Life at Sun

The Hokkaido Sun Guest House was right in my neighbourhood, situated between my apartment and closest supermarket. The fact I couldn't find it was therefore perturbing.  

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I become (temporarily) homeless

"What about tomorrow?" The three men in the blue uniforms of the Sekai moving company were crowded around a cupboard containing shoes. This is a standard feature right by the entrance of any Japanese apartment: the movers had not yet got further into my home.

"It's fine," I assured them in my limited Japanese. "You can pack everything."

"But... tomorrow..." One of the movers looked across from the cupboard and gaped in shock. "Aahh!" he pointed at my feet. His two colleagues crowded close. "She's wearing shoes."

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My head gets examined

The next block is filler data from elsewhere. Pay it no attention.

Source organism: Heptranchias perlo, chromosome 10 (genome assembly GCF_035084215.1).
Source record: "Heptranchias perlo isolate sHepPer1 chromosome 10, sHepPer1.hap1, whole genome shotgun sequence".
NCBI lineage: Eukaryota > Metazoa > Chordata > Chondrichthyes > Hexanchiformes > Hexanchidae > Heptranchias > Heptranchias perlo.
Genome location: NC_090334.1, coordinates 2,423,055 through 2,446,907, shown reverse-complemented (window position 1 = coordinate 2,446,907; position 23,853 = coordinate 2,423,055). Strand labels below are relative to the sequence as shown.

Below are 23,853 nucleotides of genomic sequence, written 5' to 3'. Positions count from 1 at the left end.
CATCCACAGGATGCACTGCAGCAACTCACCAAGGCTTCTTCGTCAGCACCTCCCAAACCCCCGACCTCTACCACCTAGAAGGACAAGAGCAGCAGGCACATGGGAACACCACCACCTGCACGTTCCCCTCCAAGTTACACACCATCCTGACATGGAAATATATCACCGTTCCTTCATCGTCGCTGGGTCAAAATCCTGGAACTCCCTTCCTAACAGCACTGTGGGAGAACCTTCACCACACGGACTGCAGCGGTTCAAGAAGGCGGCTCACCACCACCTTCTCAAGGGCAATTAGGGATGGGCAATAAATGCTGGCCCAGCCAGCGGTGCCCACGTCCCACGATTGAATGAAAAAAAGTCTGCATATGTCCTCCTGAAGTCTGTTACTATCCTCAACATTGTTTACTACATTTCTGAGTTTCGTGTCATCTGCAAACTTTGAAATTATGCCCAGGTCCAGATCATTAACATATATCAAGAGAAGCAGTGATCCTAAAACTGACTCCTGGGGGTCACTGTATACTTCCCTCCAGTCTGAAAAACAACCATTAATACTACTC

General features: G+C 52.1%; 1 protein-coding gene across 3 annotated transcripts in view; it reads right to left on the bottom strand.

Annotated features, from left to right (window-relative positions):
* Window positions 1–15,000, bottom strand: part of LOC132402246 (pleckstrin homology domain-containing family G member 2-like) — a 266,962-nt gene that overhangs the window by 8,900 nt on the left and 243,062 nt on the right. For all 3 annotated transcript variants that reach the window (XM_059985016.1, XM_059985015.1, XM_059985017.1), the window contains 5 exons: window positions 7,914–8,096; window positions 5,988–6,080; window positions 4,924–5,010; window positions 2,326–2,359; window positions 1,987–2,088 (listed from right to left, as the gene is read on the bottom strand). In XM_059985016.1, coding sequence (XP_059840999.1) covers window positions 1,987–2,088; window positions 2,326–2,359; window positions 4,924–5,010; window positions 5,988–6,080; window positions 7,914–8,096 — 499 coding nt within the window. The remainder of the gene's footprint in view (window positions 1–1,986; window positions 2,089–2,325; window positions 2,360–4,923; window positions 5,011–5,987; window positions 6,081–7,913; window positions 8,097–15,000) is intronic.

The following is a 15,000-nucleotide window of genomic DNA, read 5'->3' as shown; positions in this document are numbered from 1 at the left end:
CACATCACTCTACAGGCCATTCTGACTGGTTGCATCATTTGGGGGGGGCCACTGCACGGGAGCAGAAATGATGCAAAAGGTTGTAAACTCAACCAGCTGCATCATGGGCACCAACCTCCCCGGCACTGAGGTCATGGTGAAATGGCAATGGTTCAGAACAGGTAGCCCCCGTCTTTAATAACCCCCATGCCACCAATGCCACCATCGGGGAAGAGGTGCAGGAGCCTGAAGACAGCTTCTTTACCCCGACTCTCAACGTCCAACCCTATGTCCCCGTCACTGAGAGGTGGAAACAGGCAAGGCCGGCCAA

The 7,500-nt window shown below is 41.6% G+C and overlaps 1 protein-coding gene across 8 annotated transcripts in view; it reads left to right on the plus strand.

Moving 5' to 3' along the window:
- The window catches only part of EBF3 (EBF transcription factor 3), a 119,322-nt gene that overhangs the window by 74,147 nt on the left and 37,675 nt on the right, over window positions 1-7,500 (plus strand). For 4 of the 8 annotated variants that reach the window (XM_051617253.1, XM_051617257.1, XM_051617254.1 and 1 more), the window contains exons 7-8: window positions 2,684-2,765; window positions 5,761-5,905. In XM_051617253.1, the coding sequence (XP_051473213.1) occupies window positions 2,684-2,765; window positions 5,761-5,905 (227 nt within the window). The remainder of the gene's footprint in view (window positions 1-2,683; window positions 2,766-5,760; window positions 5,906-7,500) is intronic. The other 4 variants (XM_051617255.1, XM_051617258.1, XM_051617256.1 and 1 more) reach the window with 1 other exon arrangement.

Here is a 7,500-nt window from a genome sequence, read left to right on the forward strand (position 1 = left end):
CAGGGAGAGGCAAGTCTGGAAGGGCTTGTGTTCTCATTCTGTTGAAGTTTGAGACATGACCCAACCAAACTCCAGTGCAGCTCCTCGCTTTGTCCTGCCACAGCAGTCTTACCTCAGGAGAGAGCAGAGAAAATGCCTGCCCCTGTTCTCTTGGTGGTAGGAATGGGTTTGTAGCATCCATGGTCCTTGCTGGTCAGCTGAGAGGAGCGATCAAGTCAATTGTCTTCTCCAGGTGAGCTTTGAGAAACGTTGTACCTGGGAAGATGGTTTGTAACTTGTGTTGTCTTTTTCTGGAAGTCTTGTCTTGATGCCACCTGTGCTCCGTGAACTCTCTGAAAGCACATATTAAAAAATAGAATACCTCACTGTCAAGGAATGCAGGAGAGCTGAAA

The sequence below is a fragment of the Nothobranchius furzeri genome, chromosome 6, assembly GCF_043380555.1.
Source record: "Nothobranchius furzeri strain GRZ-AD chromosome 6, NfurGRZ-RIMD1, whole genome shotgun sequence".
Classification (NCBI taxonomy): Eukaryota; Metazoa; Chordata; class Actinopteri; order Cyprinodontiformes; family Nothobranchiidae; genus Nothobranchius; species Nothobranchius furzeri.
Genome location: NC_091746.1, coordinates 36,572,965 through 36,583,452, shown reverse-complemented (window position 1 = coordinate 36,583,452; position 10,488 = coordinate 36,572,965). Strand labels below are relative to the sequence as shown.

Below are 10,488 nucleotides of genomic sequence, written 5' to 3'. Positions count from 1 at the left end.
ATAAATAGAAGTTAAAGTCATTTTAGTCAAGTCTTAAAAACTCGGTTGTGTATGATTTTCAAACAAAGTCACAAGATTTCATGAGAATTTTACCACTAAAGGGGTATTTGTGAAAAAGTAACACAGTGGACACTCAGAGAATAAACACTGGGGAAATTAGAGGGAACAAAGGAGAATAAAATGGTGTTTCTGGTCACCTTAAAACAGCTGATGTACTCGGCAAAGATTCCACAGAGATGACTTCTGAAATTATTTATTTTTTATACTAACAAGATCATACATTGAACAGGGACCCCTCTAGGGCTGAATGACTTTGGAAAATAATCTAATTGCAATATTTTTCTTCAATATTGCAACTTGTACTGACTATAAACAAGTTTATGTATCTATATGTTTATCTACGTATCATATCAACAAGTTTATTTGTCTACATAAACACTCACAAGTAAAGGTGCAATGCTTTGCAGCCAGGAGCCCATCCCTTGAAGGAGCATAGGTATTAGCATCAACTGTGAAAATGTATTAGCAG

Even with earplugs, the noise was loud.

Click. Whir. Tic tic tic. Klonk.

I stared up at the plastic contraption holding my head in place and thought: How does anyone have sex in here?

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The ballerina

"Are you here on holiday?"

The answer was bound to be 'yes'. I had fallen into conversation with the elderly lady sitting beside me as we had sought out the shuttle bus to transfer to the airport's domestic terminal. I was connecting from Tokyo to Sapporo, she was bound for Osaka. Judging from her accent, we had both just stepped off the London Heathrow flight. 

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Pearl Harbor

I took paltry few photographs at Pearl Harbor. This was because each time I viewed the scene through my phone's camera, I mentally captioned it: "Me at the site where 2,500 people met their end!"

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Today, I became annoyed by an article in 'The Guardian'. It was a piece discussing the consequences for the Nobel Laureate British biochemist, Sir Tim Hunt, after his disastrous speech at the World Conference of Science Journalists in Seoul last week.  

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